Understanding Ruby: String Encoding, ASCII & Unicode

How can strings of characters exist in a world where computers only understand ones & zeros?

Well…

Just like we can map a domain name to an IP address.

Or a barcode to a specific product.

We can…

Map numbers to characters!

Like 97 to "a".

Or 122 to "z".

That’s exactly how we can have characters in a world of numbers.

But what numbers go with what characters?

To answer that question we have invented different character mapping systems.

Starting with ASCII.

ASCII stands for “American Standard Code for Information Interchange”.

You can find an ASCII table, or you can ask Ruby to convert characters to their ASCII value.

Like this:

"a".ord
# 97

For multiple characters:

"abc".bytes
# [97, 98, 99]

If you have an integer you can get the associated character.

Like this:

97.chr
# "a"

ASCII encoding includes:

  • Control characters (like newlines, tabs, null)
  • Symbols (like parenthesis, equals signs, question marks)
  • Numbers (0-9)
  • Characters (a-z, A-Z)

As we’ll see later in this article, this range of characters is limited.

Why?

Because it doesn’t include characters & symbols from other languages, like Chinese or Japanese.

ASCII in The Real World

This whole mapping numbers to strings thing happens behind the scenes for you.

But there are some practical uses!

For example:

The HTTP specification doesn’t allow certain characters inside URLs.

But you can encode these invalid characters in ASCII format & most modern web servers will interpret them correctly.

example.com/a+++ => example.com/a%2B%2B%2B

What is %2B?

It’s the character +, in ASCII-encoded format.

You can also use this knowledge to transform characters.

For example:

If you look at the ASCII table, you’ll notice that you can convert a lowercase character into uppercase by subtracting 32 from it.

("a".ord - 32).chr
# "A"

That also works the other way around.

("A".ord + 32).chr
# "a"

Yes.

In Ruby, we have the upcase & downcase methods.

But this could be helpful to you in some kind of interview question, coding challenge, or similar situation.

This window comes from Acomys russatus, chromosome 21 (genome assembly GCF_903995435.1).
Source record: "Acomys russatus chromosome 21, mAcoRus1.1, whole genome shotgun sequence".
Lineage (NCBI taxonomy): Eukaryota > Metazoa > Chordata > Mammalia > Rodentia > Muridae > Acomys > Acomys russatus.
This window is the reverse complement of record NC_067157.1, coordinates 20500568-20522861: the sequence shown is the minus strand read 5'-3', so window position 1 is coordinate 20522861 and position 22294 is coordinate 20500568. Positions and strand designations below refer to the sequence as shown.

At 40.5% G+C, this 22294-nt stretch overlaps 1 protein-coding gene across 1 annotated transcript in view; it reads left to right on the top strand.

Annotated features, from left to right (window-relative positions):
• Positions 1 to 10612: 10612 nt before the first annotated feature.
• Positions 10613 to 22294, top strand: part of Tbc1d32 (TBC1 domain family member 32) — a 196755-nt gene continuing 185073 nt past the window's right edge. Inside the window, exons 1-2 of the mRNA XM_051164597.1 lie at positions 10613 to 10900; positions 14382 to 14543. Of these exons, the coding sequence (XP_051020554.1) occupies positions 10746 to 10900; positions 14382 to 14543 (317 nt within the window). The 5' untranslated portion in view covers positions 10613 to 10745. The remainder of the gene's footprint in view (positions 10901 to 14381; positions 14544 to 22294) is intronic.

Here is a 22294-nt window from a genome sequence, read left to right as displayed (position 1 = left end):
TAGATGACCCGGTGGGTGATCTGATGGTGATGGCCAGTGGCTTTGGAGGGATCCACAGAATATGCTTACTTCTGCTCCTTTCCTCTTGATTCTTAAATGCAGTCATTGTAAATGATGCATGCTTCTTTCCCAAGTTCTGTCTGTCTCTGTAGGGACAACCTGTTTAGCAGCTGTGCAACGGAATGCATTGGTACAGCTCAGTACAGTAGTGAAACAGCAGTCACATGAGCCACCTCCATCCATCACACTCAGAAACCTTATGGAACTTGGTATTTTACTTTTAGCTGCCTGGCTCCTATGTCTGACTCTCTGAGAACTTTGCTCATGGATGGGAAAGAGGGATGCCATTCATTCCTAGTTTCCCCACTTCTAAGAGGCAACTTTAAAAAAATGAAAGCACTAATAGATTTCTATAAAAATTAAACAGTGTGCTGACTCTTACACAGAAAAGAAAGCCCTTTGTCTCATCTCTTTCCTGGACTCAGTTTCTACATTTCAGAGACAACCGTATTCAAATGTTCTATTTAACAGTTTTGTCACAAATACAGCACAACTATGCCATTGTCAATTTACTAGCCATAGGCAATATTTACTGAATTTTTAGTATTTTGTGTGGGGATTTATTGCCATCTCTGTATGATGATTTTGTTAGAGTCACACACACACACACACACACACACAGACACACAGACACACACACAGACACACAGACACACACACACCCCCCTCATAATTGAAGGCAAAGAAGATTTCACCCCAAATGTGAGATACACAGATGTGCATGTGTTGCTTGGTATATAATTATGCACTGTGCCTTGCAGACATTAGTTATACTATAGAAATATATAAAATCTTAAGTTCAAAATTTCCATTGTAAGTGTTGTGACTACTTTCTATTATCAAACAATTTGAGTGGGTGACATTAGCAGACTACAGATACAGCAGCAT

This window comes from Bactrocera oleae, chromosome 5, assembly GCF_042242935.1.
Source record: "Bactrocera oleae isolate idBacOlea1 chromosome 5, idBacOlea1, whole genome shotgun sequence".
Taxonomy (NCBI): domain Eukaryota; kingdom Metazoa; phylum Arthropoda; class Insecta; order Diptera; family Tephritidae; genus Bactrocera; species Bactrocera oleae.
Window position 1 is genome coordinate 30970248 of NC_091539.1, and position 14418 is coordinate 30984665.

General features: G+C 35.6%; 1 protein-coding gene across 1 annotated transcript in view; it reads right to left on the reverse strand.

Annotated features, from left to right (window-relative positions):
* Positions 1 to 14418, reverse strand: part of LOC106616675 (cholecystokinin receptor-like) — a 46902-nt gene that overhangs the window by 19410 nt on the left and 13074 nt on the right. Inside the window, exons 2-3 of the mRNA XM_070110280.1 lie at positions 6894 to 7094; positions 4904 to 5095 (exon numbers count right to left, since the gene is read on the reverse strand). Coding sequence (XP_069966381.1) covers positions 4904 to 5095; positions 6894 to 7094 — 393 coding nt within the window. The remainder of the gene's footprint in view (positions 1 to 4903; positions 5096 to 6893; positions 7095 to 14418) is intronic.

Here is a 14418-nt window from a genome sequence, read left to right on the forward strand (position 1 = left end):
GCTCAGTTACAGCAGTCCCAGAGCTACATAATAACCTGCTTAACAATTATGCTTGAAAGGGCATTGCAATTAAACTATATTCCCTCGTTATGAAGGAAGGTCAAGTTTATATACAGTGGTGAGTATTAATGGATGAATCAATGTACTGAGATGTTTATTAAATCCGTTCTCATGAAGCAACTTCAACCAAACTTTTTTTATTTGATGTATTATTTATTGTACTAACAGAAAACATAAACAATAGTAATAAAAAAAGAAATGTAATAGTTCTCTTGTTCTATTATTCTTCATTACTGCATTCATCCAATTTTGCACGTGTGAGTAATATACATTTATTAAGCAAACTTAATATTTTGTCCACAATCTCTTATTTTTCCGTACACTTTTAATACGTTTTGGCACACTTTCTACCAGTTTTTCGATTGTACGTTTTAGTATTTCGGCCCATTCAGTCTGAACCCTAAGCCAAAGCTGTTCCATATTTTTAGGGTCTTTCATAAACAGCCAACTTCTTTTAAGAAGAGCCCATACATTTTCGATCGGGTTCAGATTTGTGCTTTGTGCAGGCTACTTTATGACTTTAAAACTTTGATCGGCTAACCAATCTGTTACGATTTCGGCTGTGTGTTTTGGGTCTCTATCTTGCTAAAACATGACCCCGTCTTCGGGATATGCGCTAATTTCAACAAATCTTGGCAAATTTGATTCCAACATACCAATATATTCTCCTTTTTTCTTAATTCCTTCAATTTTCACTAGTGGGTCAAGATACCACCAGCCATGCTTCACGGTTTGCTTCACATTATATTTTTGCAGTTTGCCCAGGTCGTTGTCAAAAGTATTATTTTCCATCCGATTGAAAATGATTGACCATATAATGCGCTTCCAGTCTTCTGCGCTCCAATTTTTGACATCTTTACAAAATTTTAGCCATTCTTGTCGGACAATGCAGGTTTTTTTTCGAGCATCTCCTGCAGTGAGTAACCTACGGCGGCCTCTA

What is Unicode?

ASCII can only encode up to 127 different characters (256 with extended ASCII), this limits what characters we can represent.

The solution?

Unicode.

Unicode is a string encoding system that can represent up to a million different characters.

That’s a lot more space than ASCII!

Now we can include characters from all sorts of languages, new symbols & even emojis.

Here’s some Unicode:

ɑΩϕβΣπ

These are characters from the Greek alphabet which can’t be displayed using ASCII.

How to Use Unicode in Ruby

Ruby has support for Unicode, it’s enabled by default since Ruby 1.9.

So you can do this:

π = 3.141592

Or this:

def ★★★
  puts "You get 3 stars, great job!"
end

★★★
# "You get 3 stars, great job!"

Pretty fun!

But probably not that practical to define methods & variables using these symbols because they aren’t in our keyboards.

In fact, there are valid, invisible Unicode characters.

Example:

def ​
  puts "Invisible method"
end
​

This looks like a method without a name, which normally isn’t allowed.

But it works because of that invisible Unicode character!

String Encoding Methods

Ruby has methods for working with different encoding systems.

For example:

"abc".encoding.name
# "UTF-8"

There are a few special scenarios where the current encoding (encoding.name) doesn’t match the actual encoding of the string.

You can find this while reading data from a website, file, database or another external source.

This will result in an InvalidByteSequenceError.

If that happens you’ll need to change the encoding.

How?

Using the encode method:

"abcΣΣΣ".encode("ASCII", "UTF-8", undef: :replace)

# "abc???"

I’m converting from UTF-8 (Unicode) to ASCII, and because the Σ character is not available in ASCII, we tell Ruby to replace it.

By default, this replaces undefined characters with question marks.

But you can change that.

Like this:

"abcΣΣΣ".encode("ASCII", "UTF-8", invalid: :replace, undef: :replace, replace: "")

# "abc"

Or using the “fallback” option:

"abcΣΣΣ".encode("ASCII", "UTF-8", fallback: {"Σ" => "E"})

# "abcEEE"

This is saying:

“Replace all characters from UTF-8 (Unicode) to ASCII, use the fallback hash to translate characters that don’t exist in ASCII”.

Another method, force_encoding, changes the encoding without this translation step.

Example:

"abc½½½".force_encoding("iso-8859-1")

You can get a list of available encodings with the Encoding.aliases method.

Summary

You have learned how computers create characters from numbers by using encoding tables! You’ve also learned about ASCII & Unicode in Ruby.

Now open your editor & have some fun practicing 😃

Thanks for reading.

7 comments
Milind says 6 months ago

Good one.

    Jesus Castello says 6 months ago

    Thank you 🙂

Serguei says 6 months ago

Thank you very much, Jesus, for such a detailed explanation!

    Jesus Castello says 6 months ago

    Thanks for your support 🙂

Tim says a few months ago

Really informative, thank you Jesus!

Tim says a few months ago

Really informative, keep up the great articles, thanks!

    Jesus Castello says a few months ago

    Thanks for reading 🙂

Comments are closed